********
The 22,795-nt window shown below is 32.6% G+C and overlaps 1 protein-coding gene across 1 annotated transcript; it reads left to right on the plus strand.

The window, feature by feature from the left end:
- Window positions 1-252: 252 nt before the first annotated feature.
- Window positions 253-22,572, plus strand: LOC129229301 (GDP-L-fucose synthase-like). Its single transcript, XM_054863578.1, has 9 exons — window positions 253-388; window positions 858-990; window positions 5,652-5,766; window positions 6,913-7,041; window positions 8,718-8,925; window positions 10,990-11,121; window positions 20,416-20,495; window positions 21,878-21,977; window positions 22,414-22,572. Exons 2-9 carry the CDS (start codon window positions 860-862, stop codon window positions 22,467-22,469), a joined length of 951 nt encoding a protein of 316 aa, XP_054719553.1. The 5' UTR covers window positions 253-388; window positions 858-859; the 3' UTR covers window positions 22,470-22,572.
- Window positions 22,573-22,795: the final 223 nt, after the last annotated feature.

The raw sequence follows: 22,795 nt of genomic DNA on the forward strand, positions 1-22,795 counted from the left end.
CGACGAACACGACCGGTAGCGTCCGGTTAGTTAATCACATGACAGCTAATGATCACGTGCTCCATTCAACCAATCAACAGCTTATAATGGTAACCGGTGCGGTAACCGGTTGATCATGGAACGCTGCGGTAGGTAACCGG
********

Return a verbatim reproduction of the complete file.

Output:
The 22,795-nt window shown below is 32.6% G+C and overlaps 1 protein-coding gene across 1 annotated transcript; it reads left to right on the plus strand.

The window, feature by feature from the left end:
- Window positions 1-252: 252 nt before the first annotated feature.
- Window positions 253-22,572, plus strand: LOC129229301 (GDP-L-fucose synthase-like). Its single transcript, XM_054863578.1, has 9 exons — window positions 253-388; window positions 858-990; window positions 5,652-5,766; window positions 6,913-7,041; window positions 8,718-8,925; window positions 10,990-11,121; window positions 20,416-20,495; window positions 21,878-21,977; window positions 22,414-22,572. Exons 2-9 carry the CDS (start codon window positions 860-862, stop codon window positions 22,467-22,469), a joined length of 951 nt encoding a protein of 316 aa, XP_054719553.1. The 5' UTR covers window positions 253-388; window positions 858-859; the 3' UTR covers window positions 22,470-22,572.
- Window positions 22,573-22,795: the final 223 nt, after the last annotated feature.

The raw sequence follows: 22,795 nt of genomic DNA on the forward strand, positions 1-22,795 counted from the left end.
CGACGAACACGACCGGTAGCGTCCGGTTAGTTAATCACATGACAGCTAATGATCACGTGCTCCATTCAACCAATCAACAGCTTATAATGGTAACCGGTGCGGTAACCGGTTGATCATGGAACGCTGCGGTAGGTAACCGG